The search for the most informative value of MRD for clinical use remains a matter of debate in AML. The general experience indicates that many technical, biological and clinical confounding factors interfere with the identification of the “absolute threshold” below or above which the prognosis is more accurately predicted.28 In fact, the background noise due to the normal maturational curves of bone marrow precursors has forced researchers to define the MRD status as above or below a given level, which is able to anticipate a different clinical outcome, rather than as negative or positive.23,29 Finally, the multifaceted interpretation of MRD is made even more complicated as a consequence of the therapy delivered. Different treatment schedules may have different thresholds of prognostic significance. These thresholds are currently selected by different approaches, in some cases applying empirical logarithmic scales or quartile segregation, in others applying specific statistical methods (e.g., receiver operating characteristic curve analysis or maximally-selected log-rank statistics).23 A comprehensive review of the literature30 prompted the ELN panel to recommend a threshold of 0.1% not because it was the most predictive but because it was used and found relevant in the majority of the published studies.10 Nevertheless, the panel of experts was well aware that levels of MRD below 0.1% are consistent with residual leukemia and that further efforts should be made to identify and validate lower thresholds. In theory, the validation of MRD as a clinical biomarker should rely on the well-designed analysis of retrospective case series, leading to the identification of informative thresholds. Subsequently, these thresholds should be validated in prospective, MRD-oriented trials.22 Despite these attempts, doubts will still persist because of the many different therapeutic contexts that can hamper the universal applicability of the selected thresholds. Indeed, the last Food and Drug Administration MRD guidance for the development of novel agents raised concerns about the role of MRD as a surrogate endpoint. Such concerns were due to the biological heterogeneity of AML and the lack of prospective studies having MRD negativity as a primary endpoint.31,32 Furthermore, the putative threshold of sensitivity of the MRD assay should be at least 10-fold (1-log) below the clinical decision-making threshold.31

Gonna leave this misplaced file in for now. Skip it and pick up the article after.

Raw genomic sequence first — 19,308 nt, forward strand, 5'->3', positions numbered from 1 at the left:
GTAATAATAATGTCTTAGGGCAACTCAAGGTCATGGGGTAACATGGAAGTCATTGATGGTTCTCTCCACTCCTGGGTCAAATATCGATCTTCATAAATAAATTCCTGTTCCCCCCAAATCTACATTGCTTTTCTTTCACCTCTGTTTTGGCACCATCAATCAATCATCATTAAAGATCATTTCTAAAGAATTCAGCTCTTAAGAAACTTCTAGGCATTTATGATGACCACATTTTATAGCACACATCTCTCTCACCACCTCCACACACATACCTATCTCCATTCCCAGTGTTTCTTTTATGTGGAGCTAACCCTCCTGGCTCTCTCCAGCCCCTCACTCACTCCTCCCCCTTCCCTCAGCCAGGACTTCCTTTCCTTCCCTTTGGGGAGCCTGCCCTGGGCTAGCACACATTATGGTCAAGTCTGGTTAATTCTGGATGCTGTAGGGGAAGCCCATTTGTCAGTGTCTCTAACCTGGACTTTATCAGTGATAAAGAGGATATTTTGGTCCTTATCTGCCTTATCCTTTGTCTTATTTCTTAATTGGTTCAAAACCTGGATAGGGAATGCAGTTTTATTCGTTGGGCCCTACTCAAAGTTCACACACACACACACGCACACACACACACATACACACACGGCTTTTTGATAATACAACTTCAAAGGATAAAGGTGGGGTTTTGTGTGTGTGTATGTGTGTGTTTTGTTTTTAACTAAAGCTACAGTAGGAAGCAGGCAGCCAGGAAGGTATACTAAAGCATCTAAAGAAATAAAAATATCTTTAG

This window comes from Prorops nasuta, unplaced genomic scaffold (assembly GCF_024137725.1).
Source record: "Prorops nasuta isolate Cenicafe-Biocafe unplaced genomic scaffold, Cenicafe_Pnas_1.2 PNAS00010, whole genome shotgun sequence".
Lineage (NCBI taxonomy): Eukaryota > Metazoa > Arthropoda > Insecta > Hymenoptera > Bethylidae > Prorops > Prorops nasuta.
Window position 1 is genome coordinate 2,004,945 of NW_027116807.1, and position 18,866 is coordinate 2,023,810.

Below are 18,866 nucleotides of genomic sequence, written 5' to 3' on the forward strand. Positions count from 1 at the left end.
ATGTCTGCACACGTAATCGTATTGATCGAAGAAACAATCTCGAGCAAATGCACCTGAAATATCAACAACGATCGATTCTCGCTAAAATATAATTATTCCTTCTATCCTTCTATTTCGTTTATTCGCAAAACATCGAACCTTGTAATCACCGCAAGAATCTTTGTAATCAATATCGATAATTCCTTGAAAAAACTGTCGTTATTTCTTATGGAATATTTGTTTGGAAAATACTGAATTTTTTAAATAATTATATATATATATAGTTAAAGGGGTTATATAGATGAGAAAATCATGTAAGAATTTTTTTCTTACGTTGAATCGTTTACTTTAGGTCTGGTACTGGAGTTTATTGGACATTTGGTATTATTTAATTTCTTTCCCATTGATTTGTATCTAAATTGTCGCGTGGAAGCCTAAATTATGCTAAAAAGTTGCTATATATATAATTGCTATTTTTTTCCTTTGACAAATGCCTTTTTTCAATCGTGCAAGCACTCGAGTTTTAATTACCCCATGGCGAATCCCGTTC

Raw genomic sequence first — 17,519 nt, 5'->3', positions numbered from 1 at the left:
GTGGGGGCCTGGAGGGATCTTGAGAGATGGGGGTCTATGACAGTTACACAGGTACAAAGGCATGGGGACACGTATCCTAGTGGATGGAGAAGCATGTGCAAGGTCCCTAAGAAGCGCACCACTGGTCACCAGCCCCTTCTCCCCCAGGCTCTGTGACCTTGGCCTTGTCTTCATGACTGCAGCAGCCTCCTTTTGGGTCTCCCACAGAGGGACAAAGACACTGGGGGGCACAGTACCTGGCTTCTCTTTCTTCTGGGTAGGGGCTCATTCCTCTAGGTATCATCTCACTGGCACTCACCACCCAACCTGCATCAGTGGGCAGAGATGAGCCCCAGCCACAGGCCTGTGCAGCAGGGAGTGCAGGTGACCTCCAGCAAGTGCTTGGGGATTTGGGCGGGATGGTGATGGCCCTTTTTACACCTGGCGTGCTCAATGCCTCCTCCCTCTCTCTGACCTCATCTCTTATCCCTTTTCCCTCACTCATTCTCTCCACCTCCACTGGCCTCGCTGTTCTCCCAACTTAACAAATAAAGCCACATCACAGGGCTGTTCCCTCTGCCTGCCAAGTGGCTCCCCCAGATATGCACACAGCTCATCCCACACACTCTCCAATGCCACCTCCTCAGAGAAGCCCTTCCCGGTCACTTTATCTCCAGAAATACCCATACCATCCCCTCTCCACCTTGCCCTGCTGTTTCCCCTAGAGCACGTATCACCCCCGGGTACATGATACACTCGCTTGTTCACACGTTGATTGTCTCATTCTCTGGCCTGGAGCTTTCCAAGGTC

At variance, in other pathologies (e.g., acute lymphoblastic leukemia, multiple myeloma, and chronic lymphocytic leukemia), MRD assessment by multiparametric flow cytometry is highly standardized and reproducible in different treatment scenarios, so that it is proposed as a surrogate endpoint in clinical trials.31 In these diseases, an innovative approach called next-generation flow has substantially improved the performance of standard multi-parametric flow cytometry which now reaches levels of sensitivity comparable to those of reverse transcriptase quantitative polymerase chain reaction (10-4–10-6).4–6,27 Such an approach requires the application of a minimum of an eight-color panel and the acquisition of several million relevant events.4,24 Using this approach in chronic lymphocytic leukemia, it was demonstrated that an MRD threshold of 0.01% (10-4) was an independent predictor of progression-free survival in patients treated with either chemo-immunotherapy or novel agents.33
In the GIMEMA AML1310 trial, patients with intermediate risk, defined according to the NCCN 2009,34 were addressed to allogeneic or autologous SCT if MRD-positive or -negative, respectively, after the consolidation cycle.17 The threshold defining MRD negativity (0.035%) was validated in several retrospective analyses of previous EORTC/GIMEMA trials. In those analyses the threshold of 0.035% allowed discrimination of patients with clearly distinct long-term prognoses across different genetic/cyto-genetic subgroups.14,18–20 This threshold was prospectively validated in the AML1310 trial, in which delivery of allogeneic SCT prolonged the overall survival of MRD-positive intermediate-risk patients to equalize that of MRD-negative intermediate-risk patients, who underwent auto-logous SCT.16